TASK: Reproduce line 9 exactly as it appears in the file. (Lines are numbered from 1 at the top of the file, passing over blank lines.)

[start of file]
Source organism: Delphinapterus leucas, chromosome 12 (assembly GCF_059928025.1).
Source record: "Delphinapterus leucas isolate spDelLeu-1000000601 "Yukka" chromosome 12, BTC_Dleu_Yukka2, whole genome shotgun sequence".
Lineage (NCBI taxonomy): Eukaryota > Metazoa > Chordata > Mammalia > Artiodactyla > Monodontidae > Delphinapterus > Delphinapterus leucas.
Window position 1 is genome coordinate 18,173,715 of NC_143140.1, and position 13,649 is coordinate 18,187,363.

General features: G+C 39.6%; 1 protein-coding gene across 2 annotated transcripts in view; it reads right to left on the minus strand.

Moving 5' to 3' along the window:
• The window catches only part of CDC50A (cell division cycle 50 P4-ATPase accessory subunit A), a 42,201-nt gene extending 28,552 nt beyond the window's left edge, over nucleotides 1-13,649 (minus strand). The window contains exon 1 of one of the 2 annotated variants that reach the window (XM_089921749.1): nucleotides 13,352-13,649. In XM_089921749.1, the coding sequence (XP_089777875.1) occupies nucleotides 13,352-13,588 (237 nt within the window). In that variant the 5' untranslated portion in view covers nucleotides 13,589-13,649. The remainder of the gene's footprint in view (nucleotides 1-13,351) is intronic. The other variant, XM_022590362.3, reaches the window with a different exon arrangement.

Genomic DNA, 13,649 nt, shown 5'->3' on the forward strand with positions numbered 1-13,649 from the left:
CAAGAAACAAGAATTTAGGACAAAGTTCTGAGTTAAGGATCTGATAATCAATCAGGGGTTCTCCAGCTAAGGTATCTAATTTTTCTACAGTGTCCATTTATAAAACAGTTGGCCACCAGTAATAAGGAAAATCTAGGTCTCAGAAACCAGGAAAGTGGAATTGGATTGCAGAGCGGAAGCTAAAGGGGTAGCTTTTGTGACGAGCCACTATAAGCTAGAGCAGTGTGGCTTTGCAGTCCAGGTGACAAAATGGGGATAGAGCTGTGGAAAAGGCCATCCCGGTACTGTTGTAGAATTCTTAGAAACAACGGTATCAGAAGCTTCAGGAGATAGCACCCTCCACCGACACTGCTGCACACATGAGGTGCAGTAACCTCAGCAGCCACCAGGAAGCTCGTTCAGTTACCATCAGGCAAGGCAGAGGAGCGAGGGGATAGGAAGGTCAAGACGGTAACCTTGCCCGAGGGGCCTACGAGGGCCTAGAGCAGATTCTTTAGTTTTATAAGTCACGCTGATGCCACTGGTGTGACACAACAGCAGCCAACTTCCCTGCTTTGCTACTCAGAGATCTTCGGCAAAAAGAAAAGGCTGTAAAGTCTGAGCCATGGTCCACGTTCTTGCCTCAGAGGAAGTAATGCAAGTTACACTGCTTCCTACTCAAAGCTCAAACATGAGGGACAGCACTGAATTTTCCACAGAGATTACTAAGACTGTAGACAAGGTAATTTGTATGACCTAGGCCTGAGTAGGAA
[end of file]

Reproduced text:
CAAGAAACAAGAATTTAGGACAAAGTTCTGAGTTAAGGATCTGATAATCAATCAGGGGTTCTCCAGCTAAGGTATCTAATTTTTCTACAGTGTCCATTTATAAAACAGTTGGCCACCAGTAATAAGGAAAATCTAGGTCTCAGAAACCAGGAAAGTGGAATTGGATTGCAGAGCGGAAGCTAAAGGGGTAGCTTTTGTGACGAGCCACTATAAGCTAGAGCAGTGTGGCTTTGCAGTCCAGGTGACAAAATGGGGATAGAGCTGTGGAAAAGGCCATCCCGGTACTGTTGTAGAATTCTTAGAAACAACGGTATCAGAAGCTTCAGGAGATAGCACCCTCCACCGACACTGCTGCACACATGAGGTGCAGTAACCTCAGCAGCCACCAGGAAGCTCGTTCAGTTACCATCAGGCAAGGCAGAGGAGCGAGGGGATAGGAAGGTCAAGACGGTAACCTTGCCCGAGGGGCCTACGAGGGCCTAGAGCAGATTCTTTAGTTTTATAAGTCACGCTGATGCCACTGGTGTGACACAACAGCAGCCAACTTCCCTGCTTTGCTACTCAGAGATCTTCGGCAAAAAGAAAAGGCTGTAAAGTCTGAGCCATGGTCCACGTTCTTGCCTCAGAGGAAGTAATGCAAGTTACACTGCTTCCTACTCAAAGCTCAAACATGAGGGACAGCACTGAATTTTCCACAGAGATTACTAAGACTGTAGACAAGGTAATTTGTATGACCTAGGCCTGAGTAGGAA